I wanted to see him pick a suitable solution early in the project rather than completing the game and asking "so what's the best way to do this or that".

Anyway, if you're just an hobbyist and not at all serious about programming and for you it's just another obstacle on the way of completing the game, then any solution that works is fine I guess.
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ஒழுக்கின்மை
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« Reply #5 on: September 01, 2013, 02:49:48 AM »

as far as i can see, he was not trying to solve a problem. he was just asking how other people handle globals in their project

the core quote is: "There are a couple of strategies for putting globals in a C++ project so they're accessible to any file, and I wondered what other folks were using."

your answer felt similar to like, someone answering the question 'what are some ways to code slopes in game maker' with the answer 'don't use game maker'
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Eigen
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« Reply #6 on: September 01, 2013, 02:57:04 AM »

Quote
I'm typing code using my nose. I know there are other solutions out there so I was wondering what everybody else was using to input their code.

Quote
Don't tell me to use my fingers! What is this, nose haters club?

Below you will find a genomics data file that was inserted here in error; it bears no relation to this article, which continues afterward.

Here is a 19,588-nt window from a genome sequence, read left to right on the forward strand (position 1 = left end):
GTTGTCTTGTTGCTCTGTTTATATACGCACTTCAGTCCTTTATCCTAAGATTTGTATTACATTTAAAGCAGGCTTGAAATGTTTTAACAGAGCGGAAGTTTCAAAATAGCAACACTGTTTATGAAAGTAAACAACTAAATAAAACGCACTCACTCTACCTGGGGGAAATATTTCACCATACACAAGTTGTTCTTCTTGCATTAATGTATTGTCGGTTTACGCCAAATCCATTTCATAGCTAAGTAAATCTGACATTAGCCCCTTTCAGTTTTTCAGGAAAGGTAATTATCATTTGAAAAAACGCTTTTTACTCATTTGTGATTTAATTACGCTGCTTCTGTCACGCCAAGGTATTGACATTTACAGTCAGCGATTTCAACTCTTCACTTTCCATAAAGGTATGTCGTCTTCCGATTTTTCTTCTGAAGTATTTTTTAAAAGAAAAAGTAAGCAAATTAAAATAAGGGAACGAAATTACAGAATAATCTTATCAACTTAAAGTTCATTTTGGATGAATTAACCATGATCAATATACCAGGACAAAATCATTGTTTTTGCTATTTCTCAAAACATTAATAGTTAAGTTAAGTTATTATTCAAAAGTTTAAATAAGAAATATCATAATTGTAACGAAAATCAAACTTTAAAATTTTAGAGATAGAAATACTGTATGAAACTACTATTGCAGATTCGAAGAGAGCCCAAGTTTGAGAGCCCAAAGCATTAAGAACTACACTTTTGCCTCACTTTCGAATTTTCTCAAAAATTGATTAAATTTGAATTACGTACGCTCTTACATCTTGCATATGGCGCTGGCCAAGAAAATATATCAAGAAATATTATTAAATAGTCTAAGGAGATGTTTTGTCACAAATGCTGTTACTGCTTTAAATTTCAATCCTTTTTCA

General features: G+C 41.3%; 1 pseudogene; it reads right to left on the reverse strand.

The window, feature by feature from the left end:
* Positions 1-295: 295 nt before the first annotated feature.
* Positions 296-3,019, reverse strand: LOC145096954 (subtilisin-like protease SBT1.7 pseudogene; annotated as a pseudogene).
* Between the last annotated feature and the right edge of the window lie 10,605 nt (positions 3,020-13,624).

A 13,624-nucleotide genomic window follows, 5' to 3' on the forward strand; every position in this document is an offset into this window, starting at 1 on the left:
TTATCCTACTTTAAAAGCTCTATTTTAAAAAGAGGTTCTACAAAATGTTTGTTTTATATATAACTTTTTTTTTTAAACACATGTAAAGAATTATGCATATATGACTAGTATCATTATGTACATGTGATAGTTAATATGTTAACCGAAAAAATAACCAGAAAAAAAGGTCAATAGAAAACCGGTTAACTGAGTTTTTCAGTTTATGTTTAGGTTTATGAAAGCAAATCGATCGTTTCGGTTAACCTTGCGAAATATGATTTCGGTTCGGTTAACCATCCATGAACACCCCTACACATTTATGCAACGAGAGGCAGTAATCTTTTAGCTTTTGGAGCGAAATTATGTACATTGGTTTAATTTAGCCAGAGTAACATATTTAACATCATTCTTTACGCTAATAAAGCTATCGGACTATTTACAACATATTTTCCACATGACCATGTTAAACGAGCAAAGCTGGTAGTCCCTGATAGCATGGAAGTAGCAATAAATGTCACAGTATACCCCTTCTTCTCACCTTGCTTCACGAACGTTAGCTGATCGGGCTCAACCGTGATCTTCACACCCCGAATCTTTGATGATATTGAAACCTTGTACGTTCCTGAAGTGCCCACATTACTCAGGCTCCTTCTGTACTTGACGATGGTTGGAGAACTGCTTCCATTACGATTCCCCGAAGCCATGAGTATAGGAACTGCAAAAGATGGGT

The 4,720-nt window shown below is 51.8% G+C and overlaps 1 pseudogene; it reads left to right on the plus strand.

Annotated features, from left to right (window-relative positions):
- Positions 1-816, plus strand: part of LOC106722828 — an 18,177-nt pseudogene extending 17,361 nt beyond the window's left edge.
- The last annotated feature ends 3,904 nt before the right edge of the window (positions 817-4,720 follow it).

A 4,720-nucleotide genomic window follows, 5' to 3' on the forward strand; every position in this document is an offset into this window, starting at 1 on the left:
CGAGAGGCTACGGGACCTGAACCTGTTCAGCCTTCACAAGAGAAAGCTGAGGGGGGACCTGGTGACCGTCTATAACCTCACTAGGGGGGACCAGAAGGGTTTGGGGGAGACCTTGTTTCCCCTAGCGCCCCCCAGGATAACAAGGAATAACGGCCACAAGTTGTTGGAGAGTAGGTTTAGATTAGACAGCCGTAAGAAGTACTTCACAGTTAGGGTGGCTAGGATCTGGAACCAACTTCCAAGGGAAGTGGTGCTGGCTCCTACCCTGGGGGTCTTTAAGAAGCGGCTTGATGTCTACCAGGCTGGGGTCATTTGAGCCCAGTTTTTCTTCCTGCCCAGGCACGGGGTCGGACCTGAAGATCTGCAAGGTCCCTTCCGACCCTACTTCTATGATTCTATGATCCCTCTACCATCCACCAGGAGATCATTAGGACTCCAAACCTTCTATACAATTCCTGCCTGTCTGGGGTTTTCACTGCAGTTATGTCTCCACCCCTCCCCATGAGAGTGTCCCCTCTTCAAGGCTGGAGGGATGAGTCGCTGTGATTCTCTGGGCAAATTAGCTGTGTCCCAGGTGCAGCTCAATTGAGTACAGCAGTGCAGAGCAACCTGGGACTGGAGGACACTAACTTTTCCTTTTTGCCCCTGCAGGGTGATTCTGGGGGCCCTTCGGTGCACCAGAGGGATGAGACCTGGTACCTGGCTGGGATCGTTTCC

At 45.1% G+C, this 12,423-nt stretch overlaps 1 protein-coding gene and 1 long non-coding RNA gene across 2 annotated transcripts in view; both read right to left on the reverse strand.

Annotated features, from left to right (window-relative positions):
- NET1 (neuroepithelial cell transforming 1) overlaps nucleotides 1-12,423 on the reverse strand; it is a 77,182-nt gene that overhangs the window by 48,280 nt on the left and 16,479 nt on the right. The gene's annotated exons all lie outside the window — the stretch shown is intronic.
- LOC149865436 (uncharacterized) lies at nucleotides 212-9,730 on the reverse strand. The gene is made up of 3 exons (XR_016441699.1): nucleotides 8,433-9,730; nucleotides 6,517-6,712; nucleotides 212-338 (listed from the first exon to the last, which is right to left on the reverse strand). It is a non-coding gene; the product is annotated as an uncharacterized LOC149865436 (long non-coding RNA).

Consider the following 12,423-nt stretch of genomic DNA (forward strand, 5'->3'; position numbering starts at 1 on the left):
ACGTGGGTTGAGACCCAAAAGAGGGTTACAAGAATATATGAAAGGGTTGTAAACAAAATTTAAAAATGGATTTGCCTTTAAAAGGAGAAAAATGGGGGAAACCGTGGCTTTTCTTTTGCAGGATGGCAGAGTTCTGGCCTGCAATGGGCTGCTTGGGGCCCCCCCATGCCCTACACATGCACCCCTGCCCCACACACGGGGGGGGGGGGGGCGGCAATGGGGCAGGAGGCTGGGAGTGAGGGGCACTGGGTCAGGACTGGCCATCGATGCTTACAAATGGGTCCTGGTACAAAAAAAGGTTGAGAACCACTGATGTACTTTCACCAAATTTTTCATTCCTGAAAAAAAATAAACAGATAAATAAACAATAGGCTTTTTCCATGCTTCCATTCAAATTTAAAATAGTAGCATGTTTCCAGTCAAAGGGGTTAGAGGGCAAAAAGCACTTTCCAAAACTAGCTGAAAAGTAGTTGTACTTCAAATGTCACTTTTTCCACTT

Jokingly this is how I see that topic.


Paul, you might be right but .. so I have to keep typing out "global::randomFloat()" and so forth sounded to me like he was annoyed with the solution, so I considered that the problem that needs solving.
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« Reply #7 on: September 01, 2013, 04:21:30 AM »

the analogy doesn't really hold because in your example, he is seeking alternatives to typing with his nose, in the thread, he is not seeking alternatives to global variables. a better analogy would be 'i cook pork in this way, what are some other ways to cook pork that might be better'? answer: become a vegetarian

also there's nothing inherently wrong with such answers (become a vegetarian, don't use game maker, don't use global variables), they're all legit replies since sometimes the best thing to do is something other than what someone is asking, it's just that the implied moral superiority can be distracting